on 22 February 2005
You most likely will be reading this review because you already have the game, are just reliving memories, and laughing at people who possibly put the game down. To these people, I salute you, a fellow Final Fantasy gamer. To the others, who have not played the game, and are possibly checking out earlier games from the series having experienced the later ones, I give you one the best gaming experiences you will ever have.
This game first appeared on the PlayStation in Autumn, 1997. It already had a big fanbase because of it's history on the Nintendo systems, and it did not fail to disappoint them. The PlayStation allowed Squaresoft to launch Final Fantasy into a whole new 3D world, which left players mesmorized.
So what do we have? Well, there is the main player of the game, Cloud Strife (though you can rename him, and every other player you control), joining up with a terrorist group called AVALANCHE, in order to halt the workings of Shinra, an enormous organisation slowly but surely destroying the planet by sucking up it's energy to fuel it's city, called Midgar. His entrance off the top off a train marks the beginning of an epic 80 hour story (get a memory card) where you battle with a host of other characters to stop the planet from dying. The sheer depth of this game is mindblowing. There are many side-quests to be completed (I give you Fort Condor, Chocobo breeding and Weapon destroying) which leave the gamer with plenty to do other than go through the story. Like me, if you play the game again, you will most likely find something that you didn't see before.
The graphics are outstanding. The PlayStation had many years in it after this game and, although they look dated now, still produce some of the finest art I have seen in a game. I particularly remember Cosmo Canyon. Something about that place just makes me want to find somewhere in real life just like it. The characters themselves are not exactly life-like but appreciating the level of detail surrounding them, this is an extremely minor flaw. The FMV is gorgeous for the 60 minutes that you can see it.
For me, the music is an extremely underrated part of this game. It's really memorable. The rush of the boss battle, the slow melody of Aeris' theme and the beautiful music in Bugenhagen's dome - they all combine to make a brilliant soundtrack (noticably, it's available to buy as an OST to the game - along with orchestral and piano versions, though these are predictably rare to buy now). I freely admit to playing the game again sometimes in order to hear the music put together with pictures.
The levelling up system in RPG's is often a cheap way of extending game time but here, it really works, and you're rewarded for putting time in to make your characters stronger. To level up, you fight battles with enemies - monsters, animals, soldiers or just simply other people. These battles appear randomly as you travel around the world (or sometimes at set points). This is often an area where gamers get annoyed, and just want to get on with the story. This is undoubtably a fair viewpoint, but to me, they add something to the game as you feel like you're truly involved with how your characters are developing.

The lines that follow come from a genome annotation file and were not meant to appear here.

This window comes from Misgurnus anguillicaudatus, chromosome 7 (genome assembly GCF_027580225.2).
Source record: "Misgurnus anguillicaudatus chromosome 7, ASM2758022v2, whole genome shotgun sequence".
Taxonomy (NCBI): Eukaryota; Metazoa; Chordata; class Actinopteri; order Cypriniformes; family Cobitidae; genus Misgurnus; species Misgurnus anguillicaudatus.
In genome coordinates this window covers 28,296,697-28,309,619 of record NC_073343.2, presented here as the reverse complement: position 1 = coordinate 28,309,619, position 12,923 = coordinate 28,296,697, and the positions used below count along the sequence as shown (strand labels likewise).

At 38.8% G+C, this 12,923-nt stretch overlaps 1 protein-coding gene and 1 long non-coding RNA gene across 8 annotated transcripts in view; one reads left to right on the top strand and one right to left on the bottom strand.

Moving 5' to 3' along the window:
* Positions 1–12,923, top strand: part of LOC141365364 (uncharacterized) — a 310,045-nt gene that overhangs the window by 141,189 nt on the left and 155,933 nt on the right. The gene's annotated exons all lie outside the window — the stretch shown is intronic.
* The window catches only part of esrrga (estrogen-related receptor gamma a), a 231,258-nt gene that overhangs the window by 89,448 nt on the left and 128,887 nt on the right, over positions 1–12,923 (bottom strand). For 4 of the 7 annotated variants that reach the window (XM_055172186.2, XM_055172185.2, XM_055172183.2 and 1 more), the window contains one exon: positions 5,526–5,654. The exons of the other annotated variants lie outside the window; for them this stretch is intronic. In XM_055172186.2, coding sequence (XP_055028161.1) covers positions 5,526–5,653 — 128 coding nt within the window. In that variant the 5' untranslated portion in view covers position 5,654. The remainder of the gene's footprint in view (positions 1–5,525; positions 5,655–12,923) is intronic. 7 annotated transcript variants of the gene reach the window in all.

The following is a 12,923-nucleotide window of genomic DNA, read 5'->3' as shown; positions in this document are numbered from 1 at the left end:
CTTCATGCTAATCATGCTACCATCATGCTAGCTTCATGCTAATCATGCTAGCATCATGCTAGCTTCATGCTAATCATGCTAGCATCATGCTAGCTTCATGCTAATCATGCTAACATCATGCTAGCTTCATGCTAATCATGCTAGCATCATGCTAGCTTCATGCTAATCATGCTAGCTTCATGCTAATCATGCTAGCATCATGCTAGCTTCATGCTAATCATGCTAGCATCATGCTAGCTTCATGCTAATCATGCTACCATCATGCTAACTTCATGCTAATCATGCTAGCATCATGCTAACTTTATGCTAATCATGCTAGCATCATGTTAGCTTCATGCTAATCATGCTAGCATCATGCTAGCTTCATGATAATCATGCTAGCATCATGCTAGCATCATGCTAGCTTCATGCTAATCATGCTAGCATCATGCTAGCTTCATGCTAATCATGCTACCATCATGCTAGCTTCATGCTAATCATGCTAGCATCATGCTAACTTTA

There is a fair amount of strategy involved as you decide who has what Materia (magic stones that give your character more power). This part is difficult to understand at first, but, before you're given a chance to use it, you're made to go through tutorials early on in the game which give you ample time to understand it before you carry on. This materia comes in different forms and what makes it so great is that it can make your character completely customisable. If you give your character lots of materia, they become excellent with magic but not very strong physically. Obviously this works the opposite way. You'll have to juggle them around in order to suit how you want to play the game. Personally, like many, I balance it all out. Some people are naturally better with materia than others, however. To help you away from the magic, the characters can all find and purchase new weaponary, armour and accessories to aid them in battle.
The story is gripping. This was the first ever game where I felt slightly confused about having feelings for characters, and wanting them to succeed in the game. I almost felt guilty putting the game down and switching off the machine. I have read previous reviews and can happily say I'm not alone in feeling this way. It's like a well-written big book, where you understand the people involved and are keen to see what happens next. People cry at this game, it's that simple. I have to admit I didn't get that far (well, I maybe had a lump in my throat, but hey - I was 13-14) but at a certain point in the game it's certainly possible to feel such a way. The characters are all different in their approach to things and the player will always feel that there is one they like more than others (this is mainly because each has their own background which is always gone into in depth at certain points). But the character themselves will always be wanting the same thing in the game, and therefore so does the player.
In conclusion, Final Fantasy VII is the most complete RPG you are likely to find. The games following it in the series are all magnificent in their own right, but they all lead back to here. It really is the biggest bargain available.
The games in the Final Fantasy series don't endear themselves to everyone, but each of them (particularly this one) are creating a legend that, in my time and my life at least, will never be forgotten.